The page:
(Dec. 18, 2015) On December 15, 2015, the European Commission adopted a proposal for a Regulation to Establish a European Border and Coast Guard (EBCG), designed to ensure shared European management of the external borders of the European Union. The proposal will establish a European Border and Coast Guard Agency (EBCGA), which will replace the body commonly referred to as FRONTEX (the European Agency for the Management of Operational Cooperation at the External Borders) and will have increased powers. The EBCGA will share responsibility with national authorities responsible for border management; the EBCGA and the national border authorities together will constitute the EBCG. (Proposal for a Regulation of the European Parliament and of the Council on the European Border and Coast Guard and Repealing Regulation (EC) No 2007/2004, Regulation (EC) No 863/2007 and Council Decision 2005/267/EC (Proposal), COM(2015) 671 final (Dec. 15, 2015), EUROPA.)
The Commission was prompted to take swift action due to the massive influx of migrants into the EU during 2015, which brought to the forefront the need to improve the security of the EU’s external borders. The migrant crisis also demonstrated that FRONTEX, which had a limited mandate in supporting the Member States to secure their external borders, had inadequate staff and equipment and lacked the authority to conduct border management operations and search-and-rescue efforts. (Id.)
The legal grounds for the proposal are article 77, paragraph 2(b) and (d), and article 79, paragraph 2 (c), of the Treaty on the Functioning of the European Union. Article 77 grants competence to the EU to adopt legislation on a “gradual introduction of an integrated management system for external borders,” and article 79 authorizes the EU to enact legislation concerning the repatriation of third-country nationals residing illegally within the EU. (Consolidated Version of the Treaty on the Functioning of the European Union, 2012 O.J. (C 326) 47, EUR-LEX.)
Powers of the EBCG
In general, the EBCG, in comparison with FRONTEX, will have increased competences at the European level and will be better equipped to manage the external borders of the EU. The EU and the Member States will share responsibility in securing the external borders of the EU. The EBCG will unite the EBCGA and the Member States’ authorities responsible for border management, including coast guards. National authorities will continue to exercise the day-to-day management of their respective external borders. (Proposal, supra.)
The EBCGA’s enhanced features will include:
- The right to intervene. Member States will be able to request joint operations, rapid border interventions, and deployment of the EBCG Teams to support national authorities when a Member State experiences an influx of migrants that endangers the Schengen area. In such a case, especially when a Member State’s action is not sufficient to handle the crisis, the Commission will have the authority to adopt an implementing decision that will determine whether a situation at a particular section of the external borders requires urgent action at the EU level. Based on this decision, the EBCGA will be able to intervene and deploy EBCG Teams to ensure that action is taken on the ground, even when a Member State is unable or unwilling to take the necessary measures.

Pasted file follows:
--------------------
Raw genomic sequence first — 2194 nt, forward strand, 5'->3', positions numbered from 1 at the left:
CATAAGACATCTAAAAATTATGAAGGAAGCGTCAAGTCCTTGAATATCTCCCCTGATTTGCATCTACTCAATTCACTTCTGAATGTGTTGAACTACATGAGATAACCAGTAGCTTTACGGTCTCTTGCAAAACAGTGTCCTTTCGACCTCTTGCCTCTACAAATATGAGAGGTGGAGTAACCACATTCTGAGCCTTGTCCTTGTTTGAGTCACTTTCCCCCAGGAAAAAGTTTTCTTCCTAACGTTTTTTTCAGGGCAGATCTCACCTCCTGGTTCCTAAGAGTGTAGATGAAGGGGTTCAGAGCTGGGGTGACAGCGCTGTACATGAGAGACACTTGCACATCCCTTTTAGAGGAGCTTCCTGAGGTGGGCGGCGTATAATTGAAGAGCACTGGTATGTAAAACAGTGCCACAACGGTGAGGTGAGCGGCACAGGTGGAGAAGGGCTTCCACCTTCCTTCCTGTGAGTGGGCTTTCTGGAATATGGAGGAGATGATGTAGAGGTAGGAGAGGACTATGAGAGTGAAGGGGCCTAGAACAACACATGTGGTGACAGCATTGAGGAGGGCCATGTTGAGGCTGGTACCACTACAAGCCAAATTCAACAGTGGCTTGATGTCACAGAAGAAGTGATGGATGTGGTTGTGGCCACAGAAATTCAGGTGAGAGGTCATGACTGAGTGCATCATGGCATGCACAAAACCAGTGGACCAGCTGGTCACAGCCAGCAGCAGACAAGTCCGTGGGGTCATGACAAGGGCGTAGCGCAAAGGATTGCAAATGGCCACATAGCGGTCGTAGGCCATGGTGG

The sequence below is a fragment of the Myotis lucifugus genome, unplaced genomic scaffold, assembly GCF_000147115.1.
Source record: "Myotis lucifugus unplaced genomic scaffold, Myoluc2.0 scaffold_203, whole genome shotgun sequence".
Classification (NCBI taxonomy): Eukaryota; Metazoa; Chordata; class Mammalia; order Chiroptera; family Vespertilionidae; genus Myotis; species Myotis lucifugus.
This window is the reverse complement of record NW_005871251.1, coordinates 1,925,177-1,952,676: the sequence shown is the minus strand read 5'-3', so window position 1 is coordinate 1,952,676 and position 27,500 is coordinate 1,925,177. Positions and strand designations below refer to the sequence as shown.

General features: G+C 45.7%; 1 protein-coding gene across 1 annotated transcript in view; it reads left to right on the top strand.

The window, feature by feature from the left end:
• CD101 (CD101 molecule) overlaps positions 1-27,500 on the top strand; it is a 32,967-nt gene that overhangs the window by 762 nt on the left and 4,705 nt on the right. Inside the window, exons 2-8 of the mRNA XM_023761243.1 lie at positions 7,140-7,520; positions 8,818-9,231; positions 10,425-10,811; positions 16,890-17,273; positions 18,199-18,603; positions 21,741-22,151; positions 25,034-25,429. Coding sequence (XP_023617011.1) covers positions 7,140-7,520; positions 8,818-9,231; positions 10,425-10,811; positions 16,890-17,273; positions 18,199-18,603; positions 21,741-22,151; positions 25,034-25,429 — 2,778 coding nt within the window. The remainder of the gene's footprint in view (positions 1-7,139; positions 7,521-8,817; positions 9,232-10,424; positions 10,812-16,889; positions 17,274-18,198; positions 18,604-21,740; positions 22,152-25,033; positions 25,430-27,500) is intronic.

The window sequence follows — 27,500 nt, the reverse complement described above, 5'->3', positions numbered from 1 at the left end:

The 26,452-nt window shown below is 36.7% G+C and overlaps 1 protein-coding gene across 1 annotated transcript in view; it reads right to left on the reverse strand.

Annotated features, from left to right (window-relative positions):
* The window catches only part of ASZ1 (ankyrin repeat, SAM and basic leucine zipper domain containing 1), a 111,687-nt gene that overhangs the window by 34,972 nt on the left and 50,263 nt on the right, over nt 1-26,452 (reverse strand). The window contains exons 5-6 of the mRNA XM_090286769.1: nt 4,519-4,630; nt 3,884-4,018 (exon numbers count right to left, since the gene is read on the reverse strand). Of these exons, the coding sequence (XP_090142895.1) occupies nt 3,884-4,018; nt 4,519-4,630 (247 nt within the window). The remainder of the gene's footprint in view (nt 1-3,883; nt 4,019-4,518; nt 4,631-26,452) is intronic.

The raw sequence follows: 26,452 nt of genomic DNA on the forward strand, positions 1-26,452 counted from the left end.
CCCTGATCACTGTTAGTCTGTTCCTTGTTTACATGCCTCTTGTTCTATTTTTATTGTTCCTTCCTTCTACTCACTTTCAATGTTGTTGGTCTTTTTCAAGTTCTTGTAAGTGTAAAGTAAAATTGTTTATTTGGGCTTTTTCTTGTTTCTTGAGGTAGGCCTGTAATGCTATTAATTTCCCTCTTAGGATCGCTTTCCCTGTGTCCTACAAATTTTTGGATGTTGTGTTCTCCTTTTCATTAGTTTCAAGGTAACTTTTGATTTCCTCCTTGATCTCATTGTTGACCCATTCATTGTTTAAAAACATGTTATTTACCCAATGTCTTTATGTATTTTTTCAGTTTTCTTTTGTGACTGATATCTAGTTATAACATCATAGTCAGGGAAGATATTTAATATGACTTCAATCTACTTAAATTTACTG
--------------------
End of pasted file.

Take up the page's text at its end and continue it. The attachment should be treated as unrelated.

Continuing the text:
- A monitoring and risk analysis center. The center will be authorized to carry out mandatory vulnerability assessments concerning the capacities of the Member States to face current or upcoming challenges at their external borders.
- A European Return Office. This will enable the deployment of European Return Intervention Teams composed of escorts, monitors, and return specialists to return illegally staying third-country nationals. These nationals will be given a uniform European travel document for return; and establishment and deployment of EBCG Teams for joint operations and rapid border interventions, as needed. (Id.)
To enable the EBCGA to complete its tasks, its budget will be gradually increased from the €143 million originally planned for 2015 up to €238 million in 2016, €281 million in 2017, and will reach €322 million (about US$ 350 million) in 2020. The Agency will gradually increase its staff members from 402 in 2016 to 1,000 by 2020. (Press Release, European Commission, European Agenda on Migration: Securing Europe’s External Borders (Dec. 15, 2015), EUROPA.)
The right to intervene is a point of contention between a number of EU Members and the Commission, especially those Members whose borders form the external borders of the EU, such as Cyprus, Greece, Hungary, Italy, and Poland. They want to ensure that intervention is possible only with the consent of the Member States, whose external borders necessitate the presence of the ECBGA. (Sarantis Michalopoulos, Greek Minister: New EU Border Force Should Assume Full Control of Refugees, EURACTIV (Dec. 18, 2015).) Greece’s Alternate Minister for European Affairs, Nikos Xydakis, stated in an interview that while Greece is supportive of a common European action and of changing Frontex’s mandate, it wants the ECBGA to take complete charge of migration and refugee flows. (Id.)